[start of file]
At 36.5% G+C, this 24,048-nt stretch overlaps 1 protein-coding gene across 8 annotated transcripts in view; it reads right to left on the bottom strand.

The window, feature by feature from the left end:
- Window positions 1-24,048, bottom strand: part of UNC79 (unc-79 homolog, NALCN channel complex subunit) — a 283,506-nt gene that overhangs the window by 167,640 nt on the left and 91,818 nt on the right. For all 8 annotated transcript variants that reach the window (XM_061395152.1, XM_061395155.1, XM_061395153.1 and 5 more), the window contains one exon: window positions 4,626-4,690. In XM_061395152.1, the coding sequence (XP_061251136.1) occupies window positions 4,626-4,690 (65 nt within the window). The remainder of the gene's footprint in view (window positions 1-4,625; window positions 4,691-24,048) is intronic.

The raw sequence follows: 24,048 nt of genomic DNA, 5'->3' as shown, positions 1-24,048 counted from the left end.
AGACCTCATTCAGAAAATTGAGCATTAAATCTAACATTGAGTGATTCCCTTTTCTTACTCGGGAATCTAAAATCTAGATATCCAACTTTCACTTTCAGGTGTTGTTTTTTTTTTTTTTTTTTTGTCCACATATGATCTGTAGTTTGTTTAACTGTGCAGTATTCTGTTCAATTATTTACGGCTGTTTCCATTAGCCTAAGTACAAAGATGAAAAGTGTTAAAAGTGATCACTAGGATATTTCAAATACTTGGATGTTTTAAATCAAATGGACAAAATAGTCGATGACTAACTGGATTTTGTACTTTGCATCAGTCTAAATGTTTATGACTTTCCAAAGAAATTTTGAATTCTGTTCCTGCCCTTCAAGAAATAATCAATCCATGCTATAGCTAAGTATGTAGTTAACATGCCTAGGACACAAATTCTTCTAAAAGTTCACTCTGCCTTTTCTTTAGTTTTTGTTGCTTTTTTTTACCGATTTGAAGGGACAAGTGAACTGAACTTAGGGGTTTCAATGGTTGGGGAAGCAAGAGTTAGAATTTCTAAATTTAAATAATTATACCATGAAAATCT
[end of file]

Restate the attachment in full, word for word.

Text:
At 36.5% G+C, this 24,048-nt stretch overlaps 1 protein-coding gene across 8 annotated transcripts in view; it reads right to left on the bottom strand.

The window, feature by feature from the left end:
- Window positions 1-24,048, bottom strand: part of UNC79 (unc-79 homolog, NALCN channel complex subunit) — a 283,506-nt gene that overhangs the window by 167,640 nt on the left and 91,818 nt on the right. For all 8 annotated transcript variants that reach the window (XM_061395152.1, XM_061395155.1, XM_061395153.1 and 5 more), the window contains one exon: window positions 4,626-4,690. In XM_061395152.1, the coding sequence (XP_061251136.1) occupies window positions 4,626-4,690 (65 nt within the window). The remainder of the gene's footprint in view (window positions 1-4,625; window positions 4,691-24,048) is intronic.

The raw sequence follows: 24,048 nt of genomic DNA, 5'->3' as shown, positions 1-24,048 counted from the left end.
AGACCTCATTCAGAAAATTGAGCATTAAATCTAACATTGAGTGATTCCCTTTTCTTACTCGGGAATCTAAAATCTAGATATCCAACTTTCACTTTCAGGTGTTGTTTTTTTTTTTTTTTTTTTGTCCACATATGATCTGTAGTTTGTTTAACTGTGCAGTATTCTGTTCAATTATTTACGGCTGTTTCCATTAGCCTAAGTACAAAGATGAAAAGTGTTAAAAGTGATCACTAGGATATTTCAAATACTTGGATGTTTTAAATCAAATGGACAAAATAGTCGATGACTAACTGGATTTTGTACTTTGCATCAGTCTAAATGTTTATGACTTTCCAAAGAAATTTTGAATTCTGTTCCTGCCCTTCAAGAAATAATCAATCCATGCTATAGCTAAGTATGTAGTTAACATGCCTAGGACACAAATTCTTCTAAAAGTTCACTCTGCCTTTTCTTTAGTTTTTGTTGCTTTTTTTTACCGATTTGAAGGGACAAGTGAACTGAACTTAGGGGTTTCAATGGTTGGGGAAGCAAGAGTTAGAATTTCTAAATTTAAATAATTATACCATGAAAATCT